Julia Costacurta and her mentor for the 2018 summer, Michael Rosenberg, stand in front of her scientific poster evaluating the impact of ankle foot orthosis stiffness on transient walking.Preston worked directly with Seattle Children’s Hospital to implement algorithms for detecting bimanual hand movement before, during, and after a common therapy used to promote improved motor skills for children with hemiplegic cerebral palsy.

Preston Pan, in a white collared shirt and blazer, stands in front of his scientific poster evaluated a proposed motion tracking algorithm for bimanual movement.

Joe’s focus this summer involved working with the University of Washington HuskyADAPT program. HuskyADAPT is a student-run program in its second year and stands for Accessible Design and Play Technology. Joe’s research question asked, how we can improve upon and further promote an inclusive and sustainable program for assistive technology?



Students lead toy hack at Expanding Your Horizons Conference

Expanding Your Horizons (EYH website) is a non-profit organization dedicated to providing gateway opportunities for female middle and high school students to become more involved in STEM activities and careers. Two of our Steele Lab teams participated. Michael Rosenberg and Momona Yamagami created a remote control car you can control using muscle activity, and engaged in hands-on learning with the young women. Members of the University of Washington’s HuskyADAPT (Accessible Design & Play Technology) team, including lab members Brianna Goodwin, Brandon Nguyen, and Karley Benoff, led a workshop yesterday on accessible design and adaptation of toys for children with varying abilities.

A total of 12 toys were adapted to incorporate a new switch mechanism to facilitate play, and 26 high school women learned about toy adaptation, soldering, and circuitry. Thank you to our HuskyADAPT team and our lab members for their dedication to outreach events!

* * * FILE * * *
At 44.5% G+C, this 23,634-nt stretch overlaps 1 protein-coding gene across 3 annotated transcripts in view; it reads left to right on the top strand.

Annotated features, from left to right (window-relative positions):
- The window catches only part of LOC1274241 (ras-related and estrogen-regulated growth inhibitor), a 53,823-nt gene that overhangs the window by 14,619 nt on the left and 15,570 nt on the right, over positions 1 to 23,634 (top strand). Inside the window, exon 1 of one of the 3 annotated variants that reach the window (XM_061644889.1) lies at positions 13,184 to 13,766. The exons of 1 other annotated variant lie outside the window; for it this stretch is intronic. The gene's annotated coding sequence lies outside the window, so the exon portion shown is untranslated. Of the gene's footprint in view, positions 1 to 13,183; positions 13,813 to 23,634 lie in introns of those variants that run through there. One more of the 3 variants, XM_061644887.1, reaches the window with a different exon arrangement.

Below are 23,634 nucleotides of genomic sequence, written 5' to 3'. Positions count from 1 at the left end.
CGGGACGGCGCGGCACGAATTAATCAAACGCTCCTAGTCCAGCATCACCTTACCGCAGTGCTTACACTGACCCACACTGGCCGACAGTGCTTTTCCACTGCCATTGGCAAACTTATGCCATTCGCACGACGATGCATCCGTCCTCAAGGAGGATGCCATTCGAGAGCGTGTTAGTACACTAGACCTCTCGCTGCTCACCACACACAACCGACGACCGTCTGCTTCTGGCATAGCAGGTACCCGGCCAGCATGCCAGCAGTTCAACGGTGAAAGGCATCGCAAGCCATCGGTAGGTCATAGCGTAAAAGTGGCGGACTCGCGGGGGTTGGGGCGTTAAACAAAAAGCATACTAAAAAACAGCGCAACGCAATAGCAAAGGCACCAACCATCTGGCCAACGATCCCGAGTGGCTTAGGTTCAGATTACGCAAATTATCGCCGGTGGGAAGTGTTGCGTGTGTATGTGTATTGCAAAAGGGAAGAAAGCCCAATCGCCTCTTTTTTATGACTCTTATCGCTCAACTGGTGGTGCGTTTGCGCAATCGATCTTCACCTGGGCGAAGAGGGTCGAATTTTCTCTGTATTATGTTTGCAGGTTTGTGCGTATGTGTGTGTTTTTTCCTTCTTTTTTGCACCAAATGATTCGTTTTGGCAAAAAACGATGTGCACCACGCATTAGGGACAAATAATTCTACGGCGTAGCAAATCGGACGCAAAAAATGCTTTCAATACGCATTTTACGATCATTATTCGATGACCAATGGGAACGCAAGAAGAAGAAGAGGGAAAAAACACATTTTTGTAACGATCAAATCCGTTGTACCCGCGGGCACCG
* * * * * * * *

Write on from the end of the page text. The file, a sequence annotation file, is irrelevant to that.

Lab members attend the Society of Women Engineers 2017 Conference

Momona Yamagami and Karley Benoff attended the Society of Women Engineers (SWE) 2017 conference in Austin, TX. Momona presented on her work with assessing a flexible electrode for long-term electromyography measurements and placed among the top 10 finalists in the graduate research poster competition for SWE. Congratulations Momona!

Momona Yamagami presents her research during a poster session


Karley said that SWE 17 was an incredible experience filled with opportunities for professional growth and networking. Here are some of her impressions:

“My favorite guest talk was titled “TECHing While Women and with Disability” where five panelists shared their experiences navigating the engineering world with a disability and/or as an advocate for those with disabilities. Dr. Richard Ladner of the University or Washington CSE department (pictured with Karley below) was one of the panelists. His research on accessible technology, especially technology for the blind, deaf, deaf-blind, and hard-of-hearing, was truly inspiring. The panelists’ presentations provided a unique perspective for approaching user-centered design. I hope to use the lessons learned from the panelists, as well as from all of the SWE 17 attendees I met, to better inform the development of my orthosis project this year. By targeting accessibility and user-centered design, I aspire to develop a universal elbow-driven orthosis that will improve function for users with a wide variety of abilities.

The panelist idea is something HuskyADAPT wants to organize for its club members. Since I am an officer in the club, we are currently trying to plan such an event to better inform design teams and members alike about peoples’ experiences living with disabilities. By understanding what each individual needs, we can better design devices and technology to address what the user wants.”

Karley Benoff with one of the panelists Dr. Richard Ladner of the University or Washington CSE department